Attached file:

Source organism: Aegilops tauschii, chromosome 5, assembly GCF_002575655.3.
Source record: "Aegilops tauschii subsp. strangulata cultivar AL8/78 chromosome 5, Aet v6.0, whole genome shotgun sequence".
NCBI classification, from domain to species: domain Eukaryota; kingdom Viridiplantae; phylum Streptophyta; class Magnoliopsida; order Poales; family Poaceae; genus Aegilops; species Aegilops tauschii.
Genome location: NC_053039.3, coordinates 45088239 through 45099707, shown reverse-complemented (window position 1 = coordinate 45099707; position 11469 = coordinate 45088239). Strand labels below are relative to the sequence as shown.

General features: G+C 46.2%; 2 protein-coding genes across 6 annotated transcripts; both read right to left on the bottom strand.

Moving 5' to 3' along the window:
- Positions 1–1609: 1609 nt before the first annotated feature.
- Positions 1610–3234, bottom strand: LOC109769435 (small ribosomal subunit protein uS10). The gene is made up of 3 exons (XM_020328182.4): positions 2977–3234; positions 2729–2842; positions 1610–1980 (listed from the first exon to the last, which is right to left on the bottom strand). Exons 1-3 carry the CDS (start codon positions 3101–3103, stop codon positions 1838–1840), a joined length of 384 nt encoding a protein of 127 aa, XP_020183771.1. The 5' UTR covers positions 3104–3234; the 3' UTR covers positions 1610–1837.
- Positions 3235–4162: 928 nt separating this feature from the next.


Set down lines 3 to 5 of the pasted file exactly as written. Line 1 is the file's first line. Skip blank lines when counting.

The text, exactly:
NCBI classification, from domain to species: domain Eukaryota; kingdom Viridiplantae; phylum Streptophyta; class Magnoliopsida; order Poales; family Poaceae; genus Aegilops; species Aegilops tauschii.
Genome location: NC_053039.3, coordinates 45088239 through 45099707, shown reverse-complemented (window position 1 = coordinate 45099707; position 11469 = coordinate 45088239). Strand labels below are relative to the sequence as shown.

General features: G+C 46.2%; 2 protein-coding genes across 6 annotated transcripts; both read right to left on the bottom strand.